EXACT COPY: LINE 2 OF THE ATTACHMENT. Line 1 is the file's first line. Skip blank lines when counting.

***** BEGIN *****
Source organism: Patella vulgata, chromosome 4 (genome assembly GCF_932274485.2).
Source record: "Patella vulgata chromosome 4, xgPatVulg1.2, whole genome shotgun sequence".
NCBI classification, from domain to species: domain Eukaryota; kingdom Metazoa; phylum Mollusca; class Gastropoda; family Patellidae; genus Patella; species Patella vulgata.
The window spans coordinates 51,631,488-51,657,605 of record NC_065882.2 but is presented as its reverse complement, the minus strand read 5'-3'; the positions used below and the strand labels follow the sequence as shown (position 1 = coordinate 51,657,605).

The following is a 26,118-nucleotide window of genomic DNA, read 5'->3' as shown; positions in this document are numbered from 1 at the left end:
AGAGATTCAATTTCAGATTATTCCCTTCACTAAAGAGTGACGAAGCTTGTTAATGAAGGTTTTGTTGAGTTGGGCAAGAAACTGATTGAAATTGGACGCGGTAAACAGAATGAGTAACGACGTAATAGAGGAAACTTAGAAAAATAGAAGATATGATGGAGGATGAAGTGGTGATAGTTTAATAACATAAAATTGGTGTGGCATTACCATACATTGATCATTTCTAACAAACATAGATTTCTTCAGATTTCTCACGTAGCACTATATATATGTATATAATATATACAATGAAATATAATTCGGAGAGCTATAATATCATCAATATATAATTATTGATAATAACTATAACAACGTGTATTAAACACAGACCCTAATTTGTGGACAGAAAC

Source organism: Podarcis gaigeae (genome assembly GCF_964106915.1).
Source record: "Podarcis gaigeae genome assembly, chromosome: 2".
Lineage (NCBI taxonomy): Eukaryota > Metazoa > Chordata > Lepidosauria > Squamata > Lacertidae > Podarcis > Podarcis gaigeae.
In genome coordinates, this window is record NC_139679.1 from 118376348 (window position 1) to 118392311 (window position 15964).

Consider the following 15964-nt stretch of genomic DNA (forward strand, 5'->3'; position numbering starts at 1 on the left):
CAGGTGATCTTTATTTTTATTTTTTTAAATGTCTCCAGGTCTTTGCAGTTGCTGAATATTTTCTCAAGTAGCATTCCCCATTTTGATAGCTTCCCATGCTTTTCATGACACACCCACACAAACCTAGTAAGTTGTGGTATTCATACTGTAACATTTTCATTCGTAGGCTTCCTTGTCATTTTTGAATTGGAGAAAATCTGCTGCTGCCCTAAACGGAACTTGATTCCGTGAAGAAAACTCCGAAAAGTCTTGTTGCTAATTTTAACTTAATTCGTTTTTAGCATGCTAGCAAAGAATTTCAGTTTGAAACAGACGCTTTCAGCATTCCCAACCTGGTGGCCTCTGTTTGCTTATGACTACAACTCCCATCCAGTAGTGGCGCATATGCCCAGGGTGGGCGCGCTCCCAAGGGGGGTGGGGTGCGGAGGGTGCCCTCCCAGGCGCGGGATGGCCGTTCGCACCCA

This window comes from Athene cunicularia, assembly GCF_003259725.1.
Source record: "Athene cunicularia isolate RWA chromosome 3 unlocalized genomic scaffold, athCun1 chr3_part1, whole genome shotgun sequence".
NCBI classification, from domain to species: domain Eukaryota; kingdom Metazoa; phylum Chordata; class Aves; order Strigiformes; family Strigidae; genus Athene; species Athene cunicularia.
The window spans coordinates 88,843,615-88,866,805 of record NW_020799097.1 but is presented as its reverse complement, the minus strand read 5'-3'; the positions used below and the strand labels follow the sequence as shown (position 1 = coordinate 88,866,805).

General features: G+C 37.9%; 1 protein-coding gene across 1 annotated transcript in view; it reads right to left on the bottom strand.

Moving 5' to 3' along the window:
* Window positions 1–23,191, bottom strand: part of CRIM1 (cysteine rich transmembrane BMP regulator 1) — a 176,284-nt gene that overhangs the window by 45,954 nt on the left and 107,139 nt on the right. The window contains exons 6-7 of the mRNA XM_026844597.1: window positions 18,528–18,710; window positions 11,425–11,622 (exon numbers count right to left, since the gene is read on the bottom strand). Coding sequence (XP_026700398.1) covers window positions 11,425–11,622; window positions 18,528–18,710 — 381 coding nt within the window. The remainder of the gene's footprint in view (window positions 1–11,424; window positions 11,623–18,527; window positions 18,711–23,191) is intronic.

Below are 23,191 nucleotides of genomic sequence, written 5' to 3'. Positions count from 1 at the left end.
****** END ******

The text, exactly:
Source record: "Patella vulgata chromosome 4, xgPatVulg1.2, whole genome shotgun sequence".